Owning a cat generally means maintaining a litter box. Tending to the litter box frequently will keep your cat healthier and limit the risk that they will develop bathroom-related health problems, or simply lose their litter box training when the box becomes unusable.
Clumping cat litter is designed to make it possible to remove solid and liquid cat waste from existing powdered litter by turning cat urine into solid lumps.
Double-bagging the urine clumps and fecal waste is a good idea, to reduce odors in your home. Additionally, you're less likely to have to deal with a tear in the bag that can turn a simple cleaning chore into a disaster.
Per pet experts with The Nest, be sure to place the used litter into a trash container with a lid to keep scavengers away from the smell.
Can You Flush Cat Litter?
Nearly all commercially produced cat litters use clay, except for the Cat Genie 120, and clay should never be flushed. It's heavier than water, so it will sit at the bottom of your plumbing lines and cause clogs.
Clay absorbs water, so any clay left in the plumbing lines will eventually swell and cause problems.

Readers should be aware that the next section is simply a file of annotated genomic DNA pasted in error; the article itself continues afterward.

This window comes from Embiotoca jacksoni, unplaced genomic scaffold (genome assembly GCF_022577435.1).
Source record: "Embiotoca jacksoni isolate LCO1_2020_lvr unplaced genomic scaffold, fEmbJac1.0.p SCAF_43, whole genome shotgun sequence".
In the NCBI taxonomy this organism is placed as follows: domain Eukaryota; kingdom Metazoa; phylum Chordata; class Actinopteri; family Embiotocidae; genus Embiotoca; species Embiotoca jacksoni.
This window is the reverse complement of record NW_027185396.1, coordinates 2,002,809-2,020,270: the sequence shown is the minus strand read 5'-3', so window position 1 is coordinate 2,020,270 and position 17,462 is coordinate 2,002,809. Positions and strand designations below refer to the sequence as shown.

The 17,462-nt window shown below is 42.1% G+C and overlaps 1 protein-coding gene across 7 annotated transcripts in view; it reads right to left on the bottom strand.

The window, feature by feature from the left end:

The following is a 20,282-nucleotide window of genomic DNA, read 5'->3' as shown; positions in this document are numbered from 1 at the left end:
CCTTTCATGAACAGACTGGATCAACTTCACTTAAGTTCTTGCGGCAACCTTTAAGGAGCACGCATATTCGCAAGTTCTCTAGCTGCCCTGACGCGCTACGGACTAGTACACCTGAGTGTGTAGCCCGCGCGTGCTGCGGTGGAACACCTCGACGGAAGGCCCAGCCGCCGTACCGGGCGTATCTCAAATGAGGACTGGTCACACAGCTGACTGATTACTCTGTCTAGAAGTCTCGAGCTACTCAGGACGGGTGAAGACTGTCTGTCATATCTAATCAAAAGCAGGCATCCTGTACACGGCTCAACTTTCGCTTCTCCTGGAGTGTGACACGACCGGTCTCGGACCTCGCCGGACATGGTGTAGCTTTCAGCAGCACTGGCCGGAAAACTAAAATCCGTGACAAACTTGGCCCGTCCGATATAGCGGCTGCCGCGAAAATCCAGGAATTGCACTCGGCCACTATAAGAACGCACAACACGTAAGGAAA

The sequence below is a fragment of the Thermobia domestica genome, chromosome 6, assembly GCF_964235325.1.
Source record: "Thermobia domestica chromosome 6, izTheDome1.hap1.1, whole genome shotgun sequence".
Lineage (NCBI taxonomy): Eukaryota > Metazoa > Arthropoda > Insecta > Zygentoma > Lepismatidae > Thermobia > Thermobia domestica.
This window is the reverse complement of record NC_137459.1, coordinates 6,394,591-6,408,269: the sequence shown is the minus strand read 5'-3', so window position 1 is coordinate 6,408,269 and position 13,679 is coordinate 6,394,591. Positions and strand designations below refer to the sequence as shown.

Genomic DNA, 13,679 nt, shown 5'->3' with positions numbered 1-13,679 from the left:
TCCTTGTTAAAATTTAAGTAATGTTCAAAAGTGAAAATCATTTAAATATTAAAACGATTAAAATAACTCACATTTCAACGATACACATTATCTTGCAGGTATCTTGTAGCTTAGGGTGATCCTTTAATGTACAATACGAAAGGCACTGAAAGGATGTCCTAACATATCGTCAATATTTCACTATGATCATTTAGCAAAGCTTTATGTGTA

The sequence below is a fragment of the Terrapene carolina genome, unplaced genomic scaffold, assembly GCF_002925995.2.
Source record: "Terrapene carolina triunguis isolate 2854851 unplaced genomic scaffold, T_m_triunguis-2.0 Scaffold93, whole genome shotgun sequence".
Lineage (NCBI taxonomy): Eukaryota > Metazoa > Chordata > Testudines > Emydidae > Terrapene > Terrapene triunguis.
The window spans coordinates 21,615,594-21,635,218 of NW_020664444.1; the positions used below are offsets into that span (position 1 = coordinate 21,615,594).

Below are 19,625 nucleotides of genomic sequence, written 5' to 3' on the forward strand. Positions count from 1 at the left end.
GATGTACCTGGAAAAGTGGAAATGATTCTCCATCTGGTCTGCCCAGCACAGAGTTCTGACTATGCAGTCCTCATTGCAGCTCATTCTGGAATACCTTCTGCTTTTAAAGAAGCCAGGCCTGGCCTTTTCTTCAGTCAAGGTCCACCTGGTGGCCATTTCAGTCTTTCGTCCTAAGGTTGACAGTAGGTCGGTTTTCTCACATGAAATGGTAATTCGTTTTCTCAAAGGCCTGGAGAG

Tidy Cats say that their cat litter should never be flushed. The clay in this product is chemically treated for odor control and absorption, and will cause clogs in your plumbing line.
Biodegradable Cat Litter
It is possible to use biodegradable products in your cat's litter box, and many of these products can be recycled.
- Sawdust is a product that can easily break down and still offers your cat a place to scratch and bury their waste.
- Commercially produced wheat cat litter is also loose enough to be scratched and mounded, and can be composted.
Keep in mind, not all litter boxes are compatible with these types of litter.
Per environmental authorities with Glenbrook North Zero Waste, shredded newspaper products and finely ground pine or cedar shavings can make an effective litter box fill that won't need to go to a landfill but can instead be composted.
Any compost made with cat waste should be applied to ornamental plants only. If you would like to add this compost to your garden, extend the composting process to complete the breakdown of any fecal matter that can foster harmful bacteria.
Should you notice any litter box odor coming from your compost pile, simply cover it with another layer of sawdust, soil or other organic matter.
Frequent aeration, either with pitchfork or by tumbling, can also reduce this odor. The safest cat litter compost use is around the base of ornamental trees and in flower beds.
No matter which type or brand of litter you use, keeping the litter box clean and usable will go a long way to keeping your cat healthy, happy and trained. Make monitoring the litter box a part of your daily routine to keep odor and hygiene issues under control.